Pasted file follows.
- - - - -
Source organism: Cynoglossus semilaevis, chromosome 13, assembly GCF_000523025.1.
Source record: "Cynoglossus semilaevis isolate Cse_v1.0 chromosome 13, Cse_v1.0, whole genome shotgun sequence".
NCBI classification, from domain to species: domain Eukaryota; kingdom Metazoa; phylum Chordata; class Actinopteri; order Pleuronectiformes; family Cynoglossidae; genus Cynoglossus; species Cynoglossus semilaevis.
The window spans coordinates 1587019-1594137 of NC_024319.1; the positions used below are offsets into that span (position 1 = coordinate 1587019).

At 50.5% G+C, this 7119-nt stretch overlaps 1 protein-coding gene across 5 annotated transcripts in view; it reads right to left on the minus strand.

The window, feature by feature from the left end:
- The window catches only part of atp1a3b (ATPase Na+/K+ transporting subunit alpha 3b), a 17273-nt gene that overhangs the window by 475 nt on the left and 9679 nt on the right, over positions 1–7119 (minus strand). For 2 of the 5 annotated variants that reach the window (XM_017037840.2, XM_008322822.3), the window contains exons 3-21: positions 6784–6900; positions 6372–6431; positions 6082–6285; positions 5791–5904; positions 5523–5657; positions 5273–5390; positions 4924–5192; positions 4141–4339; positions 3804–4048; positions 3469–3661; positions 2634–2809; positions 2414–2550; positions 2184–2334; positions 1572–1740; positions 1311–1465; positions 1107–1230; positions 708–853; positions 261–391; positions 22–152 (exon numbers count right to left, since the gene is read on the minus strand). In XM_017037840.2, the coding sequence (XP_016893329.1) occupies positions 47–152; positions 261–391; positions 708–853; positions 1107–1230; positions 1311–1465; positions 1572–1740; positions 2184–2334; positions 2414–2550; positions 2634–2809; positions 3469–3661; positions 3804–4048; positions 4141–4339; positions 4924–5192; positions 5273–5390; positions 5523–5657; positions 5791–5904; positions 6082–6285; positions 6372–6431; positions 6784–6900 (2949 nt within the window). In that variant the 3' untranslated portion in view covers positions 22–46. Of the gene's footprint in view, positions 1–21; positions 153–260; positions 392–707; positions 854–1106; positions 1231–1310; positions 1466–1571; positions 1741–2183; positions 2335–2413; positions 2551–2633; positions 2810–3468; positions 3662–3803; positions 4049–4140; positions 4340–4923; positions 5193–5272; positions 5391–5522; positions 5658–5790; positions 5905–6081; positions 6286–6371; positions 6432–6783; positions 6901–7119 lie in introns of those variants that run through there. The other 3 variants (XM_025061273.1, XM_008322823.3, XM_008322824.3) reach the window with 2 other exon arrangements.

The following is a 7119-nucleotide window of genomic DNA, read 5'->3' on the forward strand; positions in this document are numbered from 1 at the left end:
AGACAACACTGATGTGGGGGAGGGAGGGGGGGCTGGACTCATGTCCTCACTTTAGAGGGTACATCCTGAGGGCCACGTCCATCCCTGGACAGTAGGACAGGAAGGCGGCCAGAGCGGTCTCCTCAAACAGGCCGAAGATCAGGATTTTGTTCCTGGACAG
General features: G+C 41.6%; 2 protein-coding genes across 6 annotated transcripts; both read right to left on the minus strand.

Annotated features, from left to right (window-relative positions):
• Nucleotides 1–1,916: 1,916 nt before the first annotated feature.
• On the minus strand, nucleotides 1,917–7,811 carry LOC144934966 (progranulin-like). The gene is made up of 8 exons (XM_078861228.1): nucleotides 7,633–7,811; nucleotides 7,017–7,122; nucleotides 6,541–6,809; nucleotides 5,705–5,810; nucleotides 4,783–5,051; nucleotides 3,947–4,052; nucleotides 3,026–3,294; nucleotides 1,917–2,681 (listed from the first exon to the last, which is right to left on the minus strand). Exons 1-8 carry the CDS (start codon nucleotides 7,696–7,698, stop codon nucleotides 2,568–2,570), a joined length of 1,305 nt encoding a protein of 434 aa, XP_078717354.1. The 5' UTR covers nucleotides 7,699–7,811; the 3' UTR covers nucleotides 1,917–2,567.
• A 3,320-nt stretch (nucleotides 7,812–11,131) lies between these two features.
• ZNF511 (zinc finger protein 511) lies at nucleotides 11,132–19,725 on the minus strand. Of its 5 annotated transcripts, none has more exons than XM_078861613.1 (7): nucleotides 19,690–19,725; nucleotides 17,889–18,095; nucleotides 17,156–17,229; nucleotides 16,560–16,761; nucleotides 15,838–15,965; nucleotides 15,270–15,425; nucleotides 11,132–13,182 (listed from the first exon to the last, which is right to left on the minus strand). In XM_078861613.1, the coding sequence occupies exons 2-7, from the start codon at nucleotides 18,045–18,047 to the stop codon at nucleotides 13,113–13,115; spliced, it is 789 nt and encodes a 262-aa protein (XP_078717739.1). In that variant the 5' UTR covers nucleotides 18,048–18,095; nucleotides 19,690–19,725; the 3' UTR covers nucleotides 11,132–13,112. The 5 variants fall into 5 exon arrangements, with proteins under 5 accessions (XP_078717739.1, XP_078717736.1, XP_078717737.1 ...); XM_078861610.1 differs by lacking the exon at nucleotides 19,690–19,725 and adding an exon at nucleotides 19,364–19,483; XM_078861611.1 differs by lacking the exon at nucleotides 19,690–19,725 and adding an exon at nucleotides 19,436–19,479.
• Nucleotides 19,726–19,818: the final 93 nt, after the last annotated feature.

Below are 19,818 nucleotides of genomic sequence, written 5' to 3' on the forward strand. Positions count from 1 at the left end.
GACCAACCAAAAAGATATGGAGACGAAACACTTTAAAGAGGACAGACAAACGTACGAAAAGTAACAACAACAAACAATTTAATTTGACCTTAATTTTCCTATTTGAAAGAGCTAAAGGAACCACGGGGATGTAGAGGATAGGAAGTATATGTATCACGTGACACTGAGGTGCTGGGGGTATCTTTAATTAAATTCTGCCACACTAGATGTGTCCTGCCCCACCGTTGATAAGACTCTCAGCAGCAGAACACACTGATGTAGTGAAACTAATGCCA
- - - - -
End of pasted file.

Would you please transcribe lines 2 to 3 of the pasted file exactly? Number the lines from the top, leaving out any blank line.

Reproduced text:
Source record: "Cynoglossus semilaevis isolate Cse_v1.0 chromosome 13, Cse_v1.0, whole genome shotgun sequence".
NCBI classification, from domain to species: domain Eukaryota; kingdom Metazoa; phylum Chordata; class Actinopteri; order Pleuronectiformes; family Cynoglossidae; genus Cynoglossus; species Cynoglossus semilaevis.